Images via: www.made.uk.com
For some time now there's been a clamouring in the ethical fashion world for more high profile names in fashion to get with the ethical programme and start banging the sustainability drum. We know it's superficial, but it's an undeniable truth that big names get big press and without them it's hard to convey important messages in engaging and aspirational ways. Especially in an industry like fashion that's all about glitz and glamour. So we're delighted that ethical fashion in the UK is now getting some much needed star quality from the likes of Vivienne Westwood, Erin O'Connor, Lily Cole, Livia Firth and now Laura Bailey.
Ethical Fashion Advocate
Laura Bailey has been one of the UK's top models for the best part of two decades and, while she is still working intermittently in front of the lens, she is now using the majority of her time to act as an advocate for ethical and sustainable fashion backstage. She also writes regularly on fashion for Vogue's Green Style Blog and other publications.
Ethical fashion and the mainstream industry have run in parallel with each other for some time now, without much crossover. The Estethica show each season has done great work raising the profile of ethical designers at London Fashion Week, but it still remains a ghetto inside the main exhibition.
London Fashion Week SS11
However, at this season's London Fashion Week it was noticeable that ethical fashion's star quality was on the rise, with a catwalk at Clarence House and the new "She Died From Beauty" label from Erin O'Connor and stylist friend Kate Halfpenny creating quite a stir. Laura Bailey is another example of a fashion insider, with access to all the key hearts and minds in the mainstream industry, who really has some clout to try and start encouraging change from the inside out.
Working with Made in Kenya
Earlier this year Laura travelled with the Fairtrade ethical jewellery label Made to Kenya to work with local artisans on a new collaborative collection. Last month her designs for Made were launched in John Lewis and Topshop and are apparently doing brisk business next to other mainstream brands. Below you can see the video of Laura's visit to the Made workshop.
Laura Bailey Interviewed at Fashion Business Club
At the recent Fashion Business Club event held in London, Laura Bailey was interviewed by Vogue.com editor Dolly Jones in the Swarovski Store. The surroundings and the audience could not have been more Fashion, with a capital F, and yet the topic of the day was Laura's work as an advocate for ethical fashion. So we are certainly beginning to see some mainstream infiltration going on, thanks to Laura's work.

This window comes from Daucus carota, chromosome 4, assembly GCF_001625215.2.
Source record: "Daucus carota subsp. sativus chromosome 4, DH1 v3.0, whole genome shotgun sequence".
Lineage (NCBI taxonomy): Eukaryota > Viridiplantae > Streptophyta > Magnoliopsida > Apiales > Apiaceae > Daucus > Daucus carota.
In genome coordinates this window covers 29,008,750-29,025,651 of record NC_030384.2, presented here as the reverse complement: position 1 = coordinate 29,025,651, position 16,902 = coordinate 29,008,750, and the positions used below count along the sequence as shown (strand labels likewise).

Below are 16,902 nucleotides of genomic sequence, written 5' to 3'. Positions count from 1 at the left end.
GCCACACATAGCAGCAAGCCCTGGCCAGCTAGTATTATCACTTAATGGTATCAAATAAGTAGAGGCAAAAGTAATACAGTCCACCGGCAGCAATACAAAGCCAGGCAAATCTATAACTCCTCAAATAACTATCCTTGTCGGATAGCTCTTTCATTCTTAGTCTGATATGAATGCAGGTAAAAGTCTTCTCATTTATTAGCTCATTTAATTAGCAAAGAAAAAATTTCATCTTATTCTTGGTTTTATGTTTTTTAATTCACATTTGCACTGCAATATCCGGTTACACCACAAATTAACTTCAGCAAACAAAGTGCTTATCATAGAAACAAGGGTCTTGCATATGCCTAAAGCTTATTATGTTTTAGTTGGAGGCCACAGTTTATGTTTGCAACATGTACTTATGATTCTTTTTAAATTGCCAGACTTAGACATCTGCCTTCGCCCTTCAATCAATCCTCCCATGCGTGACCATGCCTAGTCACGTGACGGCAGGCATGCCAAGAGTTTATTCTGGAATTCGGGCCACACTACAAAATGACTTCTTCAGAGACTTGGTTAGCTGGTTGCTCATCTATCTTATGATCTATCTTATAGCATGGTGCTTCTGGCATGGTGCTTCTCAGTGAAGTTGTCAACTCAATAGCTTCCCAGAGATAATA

It is great news for ethical fashion to have such an eloquent, passionate, hands on, and informed spokesperson.
Dolly Jones of Vogue.com interviewing Laura Bailey. Photo credit: Sam Atkinson for FBC
Here are some of the highlights from the FBC interview:
"I'm delighted that Vogue has given us the opportunity on the Green Style Blog. It is about wonderful, glamorous, intelligent people creating a conversation. The sustainability conversation hasn't been an easy one to join so far, we need to put it on the radar. But I am an optimist and I do believe things are changing."
"I love fashion now more than ever. I'm interested in the story behind the labels, travelling to the source, and I'm especially interested in the craft."
"The trip to Kenya with Made was the most amazing work experience of my life. I saw how sustainable production really affects lives."
"Made is a good example of not banging the green drum, but creating stylish products that compete with other brands in Topshop."
"I'm very aware of the hypocrisy of being a model selling products on one hand and telling people to buy less on the other. I just try to be as honest as I can. I'm certainly not against the £5 bargain, if it is bought from a charity or vintage shop, but I also believe in buying classic pieces that can be handed down to your daughter."
"Estethica has played a really important role in bringing press attention to small labels that otherwise wouldn't have had exposure. The more we can do together to level the playing field the better."
Fashion Business Club
Vogue Green Style Blog
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